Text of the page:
Massachusetts lawmakers running out of time to legalise sports betting this year

A final agreement between the two chambers appears to be stuck on key points.
A final agreement between the two chambers appears to be stuck on key points.

Legislators have until July 1 to bridge the differences between the Senate and House bills.

US.- Legislators in Massachusetts are running out of time to bridge the two houses’ differences on sports betting before the current session ends on July 31. A joint committee began working last month to try to find a sports betting bill that both chambers can agree on after the Massachusetts Senate and the Massachusetts House of Representatives each passed different sports betting bills.

Apparently, a final agreement is stuck on several key points, including the legalisation of collegiate sports betting. The bill passed by the Senate includes a prohibition on wagers on collegiate athletes. 

Senate president Karen Spilka has vowed that her chamber would take a roll call vote on the bill aligning Massachusetts with neighbouring gaming states, which includes Connecticut and New Hampshire. Spilka revealed she would vote in favor of the bill.

According to MassLive, Spilka said: “I know the conference committee is working on that, too. We have, what, six or eight conference committees going on? It would be wonderful to resolve all of them. I’m hopeful.”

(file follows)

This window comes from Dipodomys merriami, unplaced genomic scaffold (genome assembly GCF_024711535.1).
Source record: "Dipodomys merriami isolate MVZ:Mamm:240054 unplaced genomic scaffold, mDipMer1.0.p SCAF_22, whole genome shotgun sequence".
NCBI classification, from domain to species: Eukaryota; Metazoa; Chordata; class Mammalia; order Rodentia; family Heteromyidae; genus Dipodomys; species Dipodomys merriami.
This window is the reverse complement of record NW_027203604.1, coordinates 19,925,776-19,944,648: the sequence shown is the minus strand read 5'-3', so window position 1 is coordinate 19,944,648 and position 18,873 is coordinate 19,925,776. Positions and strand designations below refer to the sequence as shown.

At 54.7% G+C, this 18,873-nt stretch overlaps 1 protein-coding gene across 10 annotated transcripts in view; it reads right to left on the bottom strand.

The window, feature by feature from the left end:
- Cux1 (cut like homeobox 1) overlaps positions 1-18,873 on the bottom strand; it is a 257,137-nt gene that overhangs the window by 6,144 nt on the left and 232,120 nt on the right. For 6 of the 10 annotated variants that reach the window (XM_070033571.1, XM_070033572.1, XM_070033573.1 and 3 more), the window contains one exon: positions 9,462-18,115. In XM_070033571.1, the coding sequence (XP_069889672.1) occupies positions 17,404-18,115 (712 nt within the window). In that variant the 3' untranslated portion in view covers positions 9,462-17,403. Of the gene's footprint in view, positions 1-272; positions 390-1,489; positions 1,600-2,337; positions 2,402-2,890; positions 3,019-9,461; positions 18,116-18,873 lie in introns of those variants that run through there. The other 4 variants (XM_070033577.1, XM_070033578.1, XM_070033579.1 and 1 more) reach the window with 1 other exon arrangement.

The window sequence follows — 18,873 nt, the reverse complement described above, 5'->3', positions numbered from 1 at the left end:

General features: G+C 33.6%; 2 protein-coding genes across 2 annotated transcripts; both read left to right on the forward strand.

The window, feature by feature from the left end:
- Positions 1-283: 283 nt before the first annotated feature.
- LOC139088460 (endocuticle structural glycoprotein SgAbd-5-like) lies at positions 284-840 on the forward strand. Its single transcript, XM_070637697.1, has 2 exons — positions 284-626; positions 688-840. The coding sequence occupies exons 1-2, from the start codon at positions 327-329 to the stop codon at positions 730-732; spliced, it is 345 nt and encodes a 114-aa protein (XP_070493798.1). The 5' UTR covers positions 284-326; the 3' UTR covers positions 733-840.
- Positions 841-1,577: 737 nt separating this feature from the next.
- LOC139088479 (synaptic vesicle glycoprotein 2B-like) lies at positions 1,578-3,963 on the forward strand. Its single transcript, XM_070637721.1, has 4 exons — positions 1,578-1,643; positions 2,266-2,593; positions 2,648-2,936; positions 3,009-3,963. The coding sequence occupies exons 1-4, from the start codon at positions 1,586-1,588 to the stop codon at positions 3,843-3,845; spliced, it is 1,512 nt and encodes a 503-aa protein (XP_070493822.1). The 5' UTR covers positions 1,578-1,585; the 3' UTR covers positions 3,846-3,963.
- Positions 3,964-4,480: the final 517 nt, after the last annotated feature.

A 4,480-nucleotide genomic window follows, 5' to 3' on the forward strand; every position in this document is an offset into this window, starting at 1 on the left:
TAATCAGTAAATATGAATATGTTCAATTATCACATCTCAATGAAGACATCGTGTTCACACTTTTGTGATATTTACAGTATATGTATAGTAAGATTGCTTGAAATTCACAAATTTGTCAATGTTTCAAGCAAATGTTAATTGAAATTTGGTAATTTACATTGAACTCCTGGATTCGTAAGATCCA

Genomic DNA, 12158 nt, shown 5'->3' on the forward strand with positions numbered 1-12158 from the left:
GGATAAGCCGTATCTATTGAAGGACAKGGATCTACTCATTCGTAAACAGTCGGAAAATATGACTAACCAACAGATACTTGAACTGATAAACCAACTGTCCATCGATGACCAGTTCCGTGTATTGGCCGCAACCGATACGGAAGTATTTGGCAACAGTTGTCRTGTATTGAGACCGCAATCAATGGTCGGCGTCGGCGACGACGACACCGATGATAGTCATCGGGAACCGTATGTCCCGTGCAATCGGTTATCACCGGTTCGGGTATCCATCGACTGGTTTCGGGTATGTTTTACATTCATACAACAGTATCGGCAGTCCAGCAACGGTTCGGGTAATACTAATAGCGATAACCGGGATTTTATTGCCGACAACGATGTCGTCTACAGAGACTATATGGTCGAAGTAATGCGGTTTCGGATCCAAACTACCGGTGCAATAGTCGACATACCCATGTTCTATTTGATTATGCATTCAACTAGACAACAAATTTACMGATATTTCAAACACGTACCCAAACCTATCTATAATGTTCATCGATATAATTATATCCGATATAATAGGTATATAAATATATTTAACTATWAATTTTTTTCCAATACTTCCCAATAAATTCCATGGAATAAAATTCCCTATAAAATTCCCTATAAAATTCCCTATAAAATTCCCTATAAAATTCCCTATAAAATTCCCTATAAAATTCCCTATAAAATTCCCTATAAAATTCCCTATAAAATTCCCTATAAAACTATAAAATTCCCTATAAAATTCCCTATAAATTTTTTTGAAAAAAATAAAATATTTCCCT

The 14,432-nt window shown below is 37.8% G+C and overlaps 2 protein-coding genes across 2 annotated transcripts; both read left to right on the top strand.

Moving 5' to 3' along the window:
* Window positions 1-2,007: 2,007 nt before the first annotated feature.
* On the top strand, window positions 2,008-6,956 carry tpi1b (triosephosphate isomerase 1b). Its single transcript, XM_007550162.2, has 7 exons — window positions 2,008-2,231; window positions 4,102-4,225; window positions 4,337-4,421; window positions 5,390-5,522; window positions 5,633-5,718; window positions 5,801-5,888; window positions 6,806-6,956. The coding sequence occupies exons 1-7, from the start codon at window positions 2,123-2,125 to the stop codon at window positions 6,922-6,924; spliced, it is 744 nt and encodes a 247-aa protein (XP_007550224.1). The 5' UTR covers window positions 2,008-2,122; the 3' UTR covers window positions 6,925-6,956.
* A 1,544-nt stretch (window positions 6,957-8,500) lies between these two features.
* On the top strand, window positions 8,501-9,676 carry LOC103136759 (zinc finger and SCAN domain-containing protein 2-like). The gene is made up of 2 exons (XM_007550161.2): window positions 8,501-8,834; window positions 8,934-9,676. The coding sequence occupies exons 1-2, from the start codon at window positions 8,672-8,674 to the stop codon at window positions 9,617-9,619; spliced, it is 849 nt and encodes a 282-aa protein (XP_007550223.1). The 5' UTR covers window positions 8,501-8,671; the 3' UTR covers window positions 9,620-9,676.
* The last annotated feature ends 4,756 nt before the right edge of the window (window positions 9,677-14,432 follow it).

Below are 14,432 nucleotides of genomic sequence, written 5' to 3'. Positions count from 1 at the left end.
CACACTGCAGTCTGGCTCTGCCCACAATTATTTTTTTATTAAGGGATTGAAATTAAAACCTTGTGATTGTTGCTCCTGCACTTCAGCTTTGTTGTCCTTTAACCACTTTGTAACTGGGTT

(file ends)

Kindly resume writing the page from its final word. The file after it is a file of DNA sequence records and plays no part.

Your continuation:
Besides collegiate wagering, the Senate bill would also forbid “advertising, marketing and branding through certain identified promotional items that, as determined by the commission, tend to increase the likelihood of problem gambling, which may include giveaways, coupons or promotional gaming credits”.

It would also ban marketing during a live sporting event and would only allow online marketing if 85 per cent of the audience “is reasonably expected to be 21 years of age or older”.

Another major difference is the tax rate. The House bill proposes a 15 per cent tax on mobile wagering and a 12.5 per cent tax on retail wagering activities. The Senate’s proposing a 20 per cent tax on retail betting and 35 per cent on mobile betting.

Massachusetts governor Charlie Baker has already indicated willingness to sign a bill if the two houses manage to reach an agreement. He has long supported sports gaming legalisation. According to some estimates, legal sports betting could bring an additional $35m in revenue to Massachusetts.

See also: Massachusetts casinos report revenue of $93m for June

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